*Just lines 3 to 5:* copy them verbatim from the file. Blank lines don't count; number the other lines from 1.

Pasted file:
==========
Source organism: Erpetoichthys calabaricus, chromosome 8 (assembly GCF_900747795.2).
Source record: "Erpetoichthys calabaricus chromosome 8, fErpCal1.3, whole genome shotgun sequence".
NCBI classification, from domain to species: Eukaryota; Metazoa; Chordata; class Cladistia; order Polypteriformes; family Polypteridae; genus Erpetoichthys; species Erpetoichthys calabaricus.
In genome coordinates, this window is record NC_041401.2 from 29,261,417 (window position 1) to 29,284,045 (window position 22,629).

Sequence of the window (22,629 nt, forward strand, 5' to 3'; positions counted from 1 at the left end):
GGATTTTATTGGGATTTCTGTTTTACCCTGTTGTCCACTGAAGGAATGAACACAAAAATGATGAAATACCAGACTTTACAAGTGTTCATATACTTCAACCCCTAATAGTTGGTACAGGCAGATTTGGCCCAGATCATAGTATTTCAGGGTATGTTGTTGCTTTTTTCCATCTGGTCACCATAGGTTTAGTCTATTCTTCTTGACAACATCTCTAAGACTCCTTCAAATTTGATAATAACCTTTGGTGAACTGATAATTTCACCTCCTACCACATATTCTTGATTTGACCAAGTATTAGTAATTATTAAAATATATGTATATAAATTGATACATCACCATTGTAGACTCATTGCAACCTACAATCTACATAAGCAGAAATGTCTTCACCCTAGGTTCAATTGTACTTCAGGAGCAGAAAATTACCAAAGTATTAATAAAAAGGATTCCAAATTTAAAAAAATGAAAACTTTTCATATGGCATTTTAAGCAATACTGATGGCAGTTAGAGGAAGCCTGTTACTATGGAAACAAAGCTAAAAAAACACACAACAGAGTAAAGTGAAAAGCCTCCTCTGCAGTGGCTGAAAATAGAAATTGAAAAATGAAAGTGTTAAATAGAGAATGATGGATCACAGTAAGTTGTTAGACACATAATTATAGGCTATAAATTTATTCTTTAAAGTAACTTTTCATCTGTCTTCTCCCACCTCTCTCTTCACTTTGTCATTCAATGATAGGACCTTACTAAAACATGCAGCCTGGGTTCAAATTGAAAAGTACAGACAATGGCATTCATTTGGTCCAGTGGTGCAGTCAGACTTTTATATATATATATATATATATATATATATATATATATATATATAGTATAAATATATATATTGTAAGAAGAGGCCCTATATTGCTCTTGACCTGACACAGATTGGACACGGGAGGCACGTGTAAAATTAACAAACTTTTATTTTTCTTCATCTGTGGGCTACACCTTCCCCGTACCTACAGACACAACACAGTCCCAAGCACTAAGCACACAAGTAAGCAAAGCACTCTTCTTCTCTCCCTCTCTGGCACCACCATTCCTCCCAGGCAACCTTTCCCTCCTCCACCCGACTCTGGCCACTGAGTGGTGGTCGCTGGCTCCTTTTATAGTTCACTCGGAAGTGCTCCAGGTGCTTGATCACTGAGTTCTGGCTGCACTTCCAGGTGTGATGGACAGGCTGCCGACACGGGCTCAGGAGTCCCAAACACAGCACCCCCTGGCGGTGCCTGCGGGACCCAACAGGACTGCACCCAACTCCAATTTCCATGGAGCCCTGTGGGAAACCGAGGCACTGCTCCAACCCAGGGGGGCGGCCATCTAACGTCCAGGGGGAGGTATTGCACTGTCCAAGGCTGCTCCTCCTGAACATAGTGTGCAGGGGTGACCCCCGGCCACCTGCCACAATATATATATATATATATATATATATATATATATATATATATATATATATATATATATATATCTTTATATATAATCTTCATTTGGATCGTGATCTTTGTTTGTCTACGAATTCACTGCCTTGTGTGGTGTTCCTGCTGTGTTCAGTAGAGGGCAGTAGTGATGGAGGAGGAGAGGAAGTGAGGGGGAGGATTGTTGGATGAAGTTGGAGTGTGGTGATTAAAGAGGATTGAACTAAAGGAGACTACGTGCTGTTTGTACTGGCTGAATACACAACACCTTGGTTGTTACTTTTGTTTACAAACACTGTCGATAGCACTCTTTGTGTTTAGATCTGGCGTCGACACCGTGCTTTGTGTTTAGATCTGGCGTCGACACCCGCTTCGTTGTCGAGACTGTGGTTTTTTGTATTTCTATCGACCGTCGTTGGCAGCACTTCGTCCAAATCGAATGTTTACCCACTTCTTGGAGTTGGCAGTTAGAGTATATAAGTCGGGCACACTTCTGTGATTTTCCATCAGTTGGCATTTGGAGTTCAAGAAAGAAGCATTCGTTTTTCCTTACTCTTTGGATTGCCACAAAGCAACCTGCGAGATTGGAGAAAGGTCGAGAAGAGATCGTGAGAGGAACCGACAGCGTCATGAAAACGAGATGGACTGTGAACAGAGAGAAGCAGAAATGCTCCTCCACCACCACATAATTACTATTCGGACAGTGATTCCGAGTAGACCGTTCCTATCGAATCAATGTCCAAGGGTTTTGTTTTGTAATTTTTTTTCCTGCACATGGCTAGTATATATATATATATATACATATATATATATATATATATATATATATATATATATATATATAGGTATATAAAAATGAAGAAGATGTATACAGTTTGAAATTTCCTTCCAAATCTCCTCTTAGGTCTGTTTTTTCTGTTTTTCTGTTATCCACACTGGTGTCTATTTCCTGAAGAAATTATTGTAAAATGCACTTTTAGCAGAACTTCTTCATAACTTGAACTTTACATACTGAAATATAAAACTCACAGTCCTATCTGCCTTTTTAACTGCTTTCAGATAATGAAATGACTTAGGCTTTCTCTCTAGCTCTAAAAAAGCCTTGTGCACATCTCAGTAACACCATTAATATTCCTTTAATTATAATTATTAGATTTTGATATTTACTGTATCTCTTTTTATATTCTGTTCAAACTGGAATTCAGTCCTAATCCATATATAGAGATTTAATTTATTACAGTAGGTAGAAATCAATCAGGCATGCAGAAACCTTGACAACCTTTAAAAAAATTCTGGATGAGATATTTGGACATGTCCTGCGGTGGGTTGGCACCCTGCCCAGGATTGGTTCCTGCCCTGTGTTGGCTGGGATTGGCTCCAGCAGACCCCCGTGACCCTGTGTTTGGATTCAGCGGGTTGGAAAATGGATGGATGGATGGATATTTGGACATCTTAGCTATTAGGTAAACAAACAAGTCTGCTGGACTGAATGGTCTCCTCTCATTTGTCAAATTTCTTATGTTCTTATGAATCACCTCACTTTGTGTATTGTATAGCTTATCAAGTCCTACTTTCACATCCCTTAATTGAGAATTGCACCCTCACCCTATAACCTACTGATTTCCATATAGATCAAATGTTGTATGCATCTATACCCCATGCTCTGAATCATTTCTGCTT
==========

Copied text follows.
NCBI classification, from domain to species: Eukaryota; Metazoa; Chordata; class Cladistia; order Polypteriformes; family Polypteridae; genus Erpetoichthys; species Erpetoichthys calabaricus.
In genome coordinates, this window is record NC_041401.2 from 29,261,417 (window position 1) to 29,284,045 (window position 22,629).

Sequence of the window (22,629 nt, forward strand, 5' to 3'; positions counted from 1 at the left end):